By: Susan Jones of CNS News

(CNSNews.com) - Rep. James Sensenbrenner (R-Wis.) told the House Judiciary Committee on Tuesday that he was the one who insisted on putting the instant check system in the Brady bill, which President Bill Clinton passed and signed in 1993.

Sensenbrenner said the National Instant Check System (NICS) works, but there are lessons to be learned from its terrible failure in Sutherland Springs:

"At the time the legislation was drafted, I made the point that the National Instant Check System would only be as good as the data that was put into it," Sensenbrenner said.

"And it took about five years to appropriately automate and input records, not only for felony convictions, (but also for) mental incompetency adjudications as well as domestic violence legal action. And, you know, we found that one state kept all of these records in boxes of 3 by 5 cards located in every country courthouse. That took a while to finally automate that."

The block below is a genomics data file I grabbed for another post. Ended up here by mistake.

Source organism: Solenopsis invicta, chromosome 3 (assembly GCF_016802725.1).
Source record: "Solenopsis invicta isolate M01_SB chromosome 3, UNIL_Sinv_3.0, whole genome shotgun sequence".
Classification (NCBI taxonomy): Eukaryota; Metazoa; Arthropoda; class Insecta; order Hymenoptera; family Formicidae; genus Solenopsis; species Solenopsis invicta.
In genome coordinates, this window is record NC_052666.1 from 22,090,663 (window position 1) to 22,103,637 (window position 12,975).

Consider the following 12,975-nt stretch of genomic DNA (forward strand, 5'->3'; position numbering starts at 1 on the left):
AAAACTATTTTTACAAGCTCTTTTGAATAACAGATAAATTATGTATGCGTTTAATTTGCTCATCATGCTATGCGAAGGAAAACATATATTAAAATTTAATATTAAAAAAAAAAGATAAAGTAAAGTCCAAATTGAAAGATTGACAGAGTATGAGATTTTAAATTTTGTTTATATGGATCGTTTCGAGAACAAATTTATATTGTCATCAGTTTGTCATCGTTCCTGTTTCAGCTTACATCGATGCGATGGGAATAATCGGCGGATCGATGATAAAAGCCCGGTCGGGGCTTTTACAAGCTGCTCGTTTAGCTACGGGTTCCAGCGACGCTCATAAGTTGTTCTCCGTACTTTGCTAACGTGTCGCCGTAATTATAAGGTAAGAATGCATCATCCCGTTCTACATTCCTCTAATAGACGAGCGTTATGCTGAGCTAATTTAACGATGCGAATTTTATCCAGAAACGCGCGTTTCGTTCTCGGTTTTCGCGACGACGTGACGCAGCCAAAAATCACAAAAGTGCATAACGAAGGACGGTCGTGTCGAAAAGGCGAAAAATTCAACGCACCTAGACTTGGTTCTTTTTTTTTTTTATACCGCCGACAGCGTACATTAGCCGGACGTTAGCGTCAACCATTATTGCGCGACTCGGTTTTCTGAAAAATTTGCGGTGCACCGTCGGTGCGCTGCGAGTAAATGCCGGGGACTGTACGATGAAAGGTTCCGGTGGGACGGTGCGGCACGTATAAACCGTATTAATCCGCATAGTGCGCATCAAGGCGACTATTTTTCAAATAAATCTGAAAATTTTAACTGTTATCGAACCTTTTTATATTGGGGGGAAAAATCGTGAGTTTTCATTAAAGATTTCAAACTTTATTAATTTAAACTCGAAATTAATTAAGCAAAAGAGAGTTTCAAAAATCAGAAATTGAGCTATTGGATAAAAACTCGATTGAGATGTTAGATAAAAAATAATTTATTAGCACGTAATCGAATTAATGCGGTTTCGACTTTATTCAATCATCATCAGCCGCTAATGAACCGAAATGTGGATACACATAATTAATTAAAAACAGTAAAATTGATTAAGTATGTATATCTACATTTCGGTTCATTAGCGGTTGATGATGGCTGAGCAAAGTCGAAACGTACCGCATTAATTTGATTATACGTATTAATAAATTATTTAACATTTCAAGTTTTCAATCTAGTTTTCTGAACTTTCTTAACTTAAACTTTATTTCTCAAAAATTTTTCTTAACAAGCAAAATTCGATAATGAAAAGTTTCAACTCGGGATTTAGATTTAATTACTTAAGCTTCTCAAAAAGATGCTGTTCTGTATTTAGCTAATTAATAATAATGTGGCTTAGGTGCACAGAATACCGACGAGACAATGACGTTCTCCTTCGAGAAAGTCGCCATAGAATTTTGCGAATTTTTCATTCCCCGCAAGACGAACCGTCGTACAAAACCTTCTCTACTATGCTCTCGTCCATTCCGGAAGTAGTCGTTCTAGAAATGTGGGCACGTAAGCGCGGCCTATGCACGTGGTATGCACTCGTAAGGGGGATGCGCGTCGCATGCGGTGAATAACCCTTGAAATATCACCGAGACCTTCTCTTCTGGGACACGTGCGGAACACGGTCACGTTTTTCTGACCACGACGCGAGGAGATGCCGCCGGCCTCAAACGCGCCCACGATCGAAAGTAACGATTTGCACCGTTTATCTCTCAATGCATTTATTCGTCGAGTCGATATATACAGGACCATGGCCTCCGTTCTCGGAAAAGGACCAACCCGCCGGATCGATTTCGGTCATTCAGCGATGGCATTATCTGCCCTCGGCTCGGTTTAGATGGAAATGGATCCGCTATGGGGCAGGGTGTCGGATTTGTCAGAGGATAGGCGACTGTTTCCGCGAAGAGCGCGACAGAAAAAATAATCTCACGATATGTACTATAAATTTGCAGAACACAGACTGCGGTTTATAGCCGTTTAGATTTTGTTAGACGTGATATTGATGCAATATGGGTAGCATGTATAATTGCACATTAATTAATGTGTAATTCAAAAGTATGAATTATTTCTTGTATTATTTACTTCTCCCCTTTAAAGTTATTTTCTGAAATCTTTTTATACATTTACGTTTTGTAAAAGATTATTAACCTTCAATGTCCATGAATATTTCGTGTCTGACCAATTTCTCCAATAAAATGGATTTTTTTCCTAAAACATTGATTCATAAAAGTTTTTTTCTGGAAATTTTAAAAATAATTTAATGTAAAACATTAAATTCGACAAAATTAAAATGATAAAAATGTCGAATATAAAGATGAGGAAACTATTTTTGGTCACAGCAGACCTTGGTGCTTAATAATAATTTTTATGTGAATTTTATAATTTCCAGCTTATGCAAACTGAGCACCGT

Sensenbrenner said the law is not to blame for the system's failure to disqualify the church shooter from buying four guns over four years.

"I don't think we can blame the system which we set up almost 25 years ago, because the system has worked in hundreds of thousands of cases. I think we have to blame the Air Force for not doing what was necessary to let the system be able to identify this gentlemen when he came and purchased the firearms that he ended up using in a truly horrific killing..."

"So I think we have to identify, you know, why this failure was.  "And it's not just the Air Force. It could be any clerk of court anywhere in the country that could have done that, and I think this has got to be a lesson, that when you've got something that is disqualifying that has been adjudicated by a court, get it into the system and get it into the system right away."

Rep. Bob Goodlatte (R-Va.), the chairman of the House Judiciary Committee, said he shares the concerns about the effectiveness of the national instant background check system for gun buyers, and "therefore we'll look into a briefing on that subject" as soon as possible, he told the committee on Tuesday.

House Speaker Paul Ryan (R-Wis.) told a news conference on Tuesday that the Sutherland Springs shooter “should not have gotten a gun” because he was a domestic abuser.

“That’s why we’ve got all these questions for the Air Force right now, which is, how did this slip through the cracks?”

Ryan said it’s important to find out what more needs to be done to enforce the laws that are actually on the books.

You can view this article online here.